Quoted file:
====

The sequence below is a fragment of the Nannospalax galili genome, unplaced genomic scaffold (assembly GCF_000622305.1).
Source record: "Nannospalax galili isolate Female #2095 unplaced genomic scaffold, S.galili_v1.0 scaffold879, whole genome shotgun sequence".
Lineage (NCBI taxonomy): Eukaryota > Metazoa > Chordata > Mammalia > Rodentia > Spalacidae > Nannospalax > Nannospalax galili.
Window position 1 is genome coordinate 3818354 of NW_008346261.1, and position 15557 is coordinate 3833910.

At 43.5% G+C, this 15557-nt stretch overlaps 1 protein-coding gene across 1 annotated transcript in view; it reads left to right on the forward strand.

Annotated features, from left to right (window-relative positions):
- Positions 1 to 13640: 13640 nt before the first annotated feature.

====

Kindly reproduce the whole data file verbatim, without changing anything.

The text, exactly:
The sequence below is a fragment of the Nannospalax galili genome, unplaced genomic scaffold (assembly GCF_000622305.1).
Source record: "Nannospalax galili isolate Female #2095 unplaced genomic scaffold, S.galili_v1.0 scaffold879, whole genome shotgun sequence".
Lineage (NCBI taxonomy): Eukaryota > Metazoa > Chordata > Mammalia > Rodentia > Spalacidae > Nannospalax > Nannospalax galili.
Window position 1 is genome coordinate 3818354 of NW_008346261.1, and position 15557 is coordinate 3833910.

At 43.5% G+C, this 15557-nt stretch overlaps 1 protein-coding gene across 1 annotated transcript in view; it reads left to right on the forward strand.

Annotated features, from left to right (window-relative positions):
- Positions 1 to 13640: 13640 nt before the first annotated feature.